Cost of sales                                                                            4,380           4,131             2,930
                                                                                     ---------------------------------------------

Gross margin                                                                             1,892           2,996             1,811

Operating expenses:
   Selling, general and administrative expenses                                          1,097           1,047               667
   Research, development and engineering expenses                                          631             540               378
   Amortization of purchased intangibles, including goodwill                               439             245                28
   Acquisition-related charges                                                                             463
   Impairment and restructuring charges                                                  5,725                                 1
                                                                                     ---------------------------------------------

Operating (loss) income                                                                 (6,000)            701               737

Interest income                                                                             68             105                12
Interest expense                                                                          (153)           (107)              (93)
Other expense, net                                                                         (26)            (15)              (11)
Nonoperating gain                                                                                            7                30
                                                                                     ---------------------------------------------

(Loss) income from continuing operations before income taxes                            (6,111)            691               675
(Benefit) provision for income taxes                                                      (452)            407               207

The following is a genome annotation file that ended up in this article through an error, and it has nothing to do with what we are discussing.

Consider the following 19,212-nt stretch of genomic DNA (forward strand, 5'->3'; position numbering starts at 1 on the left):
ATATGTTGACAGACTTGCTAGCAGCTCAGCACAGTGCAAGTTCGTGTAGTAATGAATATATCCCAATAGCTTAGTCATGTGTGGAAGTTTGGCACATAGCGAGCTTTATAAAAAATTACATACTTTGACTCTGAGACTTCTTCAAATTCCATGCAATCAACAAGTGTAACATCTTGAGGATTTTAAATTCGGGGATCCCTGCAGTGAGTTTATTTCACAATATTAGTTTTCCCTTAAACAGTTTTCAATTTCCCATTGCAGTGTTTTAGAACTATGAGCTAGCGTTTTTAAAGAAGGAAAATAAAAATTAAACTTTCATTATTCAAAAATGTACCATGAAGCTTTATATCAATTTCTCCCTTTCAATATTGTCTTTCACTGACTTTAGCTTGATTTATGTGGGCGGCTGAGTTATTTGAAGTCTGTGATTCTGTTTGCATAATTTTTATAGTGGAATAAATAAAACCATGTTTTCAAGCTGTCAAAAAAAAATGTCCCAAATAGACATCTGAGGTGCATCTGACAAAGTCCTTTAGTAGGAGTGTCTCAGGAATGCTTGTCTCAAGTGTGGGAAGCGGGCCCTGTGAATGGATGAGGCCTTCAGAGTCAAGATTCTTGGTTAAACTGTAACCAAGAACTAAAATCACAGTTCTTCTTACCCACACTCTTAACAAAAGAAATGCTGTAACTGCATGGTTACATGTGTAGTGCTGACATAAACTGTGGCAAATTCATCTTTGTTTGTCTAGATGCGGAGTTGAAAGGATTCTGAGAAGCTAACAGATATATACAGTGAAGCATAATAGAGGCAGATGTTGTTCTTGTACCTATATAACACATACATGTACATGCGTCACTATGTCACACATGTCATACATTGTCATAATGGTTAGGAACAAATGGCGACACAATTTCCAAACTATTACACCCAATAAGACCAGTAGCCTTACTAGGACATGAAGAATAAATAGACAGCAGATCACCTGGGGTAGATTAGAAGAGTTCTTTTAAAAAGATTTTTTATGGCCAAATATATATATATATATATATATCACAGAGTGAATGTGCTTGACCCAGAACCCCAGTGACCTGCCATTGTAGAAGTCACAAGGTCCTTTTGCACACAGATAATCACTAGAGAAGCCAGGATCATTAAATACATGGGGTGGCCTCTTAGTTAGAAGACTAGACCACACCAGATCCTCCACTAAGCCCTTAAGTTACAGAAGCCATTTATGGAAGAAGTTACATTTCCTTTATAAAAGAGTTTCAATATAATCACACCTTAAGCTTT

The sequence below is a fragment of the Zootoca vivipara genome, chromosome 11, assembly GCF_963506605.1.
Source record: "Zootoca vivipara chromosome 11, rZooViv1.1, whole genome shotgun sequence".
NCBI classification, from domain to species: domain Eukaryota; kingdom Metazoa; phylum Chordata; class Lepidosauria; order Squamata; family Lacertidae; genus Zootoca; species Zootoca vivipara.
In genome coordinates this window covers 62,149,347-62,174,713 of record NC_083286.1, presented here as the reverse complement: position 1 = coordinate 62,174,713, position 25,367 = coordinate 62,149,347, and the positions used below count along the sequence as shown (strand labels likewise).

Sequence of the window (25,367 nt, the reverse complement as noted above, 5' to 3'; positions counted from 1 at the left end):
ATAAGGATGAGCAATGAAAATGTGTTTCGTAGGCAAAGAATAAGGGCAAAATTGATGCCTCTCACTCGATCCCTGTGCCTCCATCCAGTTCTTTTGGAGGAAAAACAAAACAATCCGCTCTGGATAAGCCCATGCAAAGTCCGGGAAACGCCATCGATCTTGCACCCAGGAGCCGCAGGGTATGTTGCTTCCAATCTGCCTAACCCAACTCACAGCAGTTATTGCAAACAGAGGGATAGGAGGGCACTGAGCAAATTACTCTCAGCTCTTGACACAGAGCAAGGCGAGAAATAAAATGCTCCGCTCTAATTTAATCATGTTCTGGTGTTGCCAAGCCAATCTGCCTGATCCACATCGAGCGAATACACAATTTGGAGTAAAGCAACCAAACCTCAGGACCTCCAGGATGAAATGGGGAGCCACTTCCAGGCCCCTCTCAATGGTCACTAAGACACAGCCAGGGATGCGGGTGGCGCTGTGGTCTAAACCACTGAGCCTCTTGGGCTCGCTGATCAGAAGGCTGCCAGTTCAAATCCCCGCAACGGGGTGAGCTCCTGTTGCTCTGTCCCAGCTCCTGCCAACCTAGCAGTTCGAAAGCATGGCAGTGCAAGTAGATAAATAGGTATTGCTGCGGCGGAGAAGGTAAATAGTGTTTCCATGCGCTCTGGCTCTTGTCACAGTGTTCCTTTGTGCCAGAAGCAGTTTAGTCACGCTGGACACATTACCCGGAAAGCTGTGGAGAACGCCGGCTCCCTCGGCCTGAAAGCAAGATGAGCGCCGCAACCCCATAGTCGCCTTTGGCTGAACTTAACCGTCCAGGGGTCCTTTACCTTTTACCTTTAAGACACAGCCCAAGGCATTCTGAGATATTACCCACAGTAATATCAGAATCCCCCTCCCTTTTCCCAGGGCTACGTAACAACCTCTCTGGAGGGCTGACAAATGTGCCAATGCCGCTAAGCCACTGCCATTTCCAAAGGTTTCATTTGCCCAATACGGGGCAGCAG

---------------------------------------------

(Loss) income from continuing operations before minority interest
  and equity earnings                                                                   (5,659)            284               468
Minority interest in losses (earnings) of subsidiaries                                      13             (24)              (67)
Dividends on convertible preferred securities of subsidiary                                                                   (2)
Equity in earnings of associated companies                                                 148             185               112
Impairment of equity investment                                                                            (36)
                                                                                     ---------------------------------------------

(Loss) income from continuing operations                                                (5,498)            409               511
Income from discontinued operations, net of income taxes                                                    13                 5
                                                                                     ---------------------------------------------

NET (LOSS) INCOME                                                                    $  (5,498)       $    422          $    516
                                                                                     =============================================

BASIC (LOSS) EARNINGS PER SHARE
  Continuing operations                                                              $   (5.89)       $   0.48          $   0.67
  Discontinued operations                                                                                 0.01
                                                                                     ---------------------------------------------
NET (LOSS) INCOME PER SHARE                                                          $   (5.89)       $   0.49          $   0.67
                                                                                     =============================================

DILUTED (LOSS) EARNINGS PER SHARE
  Continuing operations                                                              $   (5.89)       $   0.46          $   0.65
  Discontinued operations                                                                                 0.02              0.01
                                                                                     ---------------------------------------------
NET (LOSS) INCOME PER SHARE                                                          $   (5.89)       $   0.48          $   0.66
                                                                                     =============================================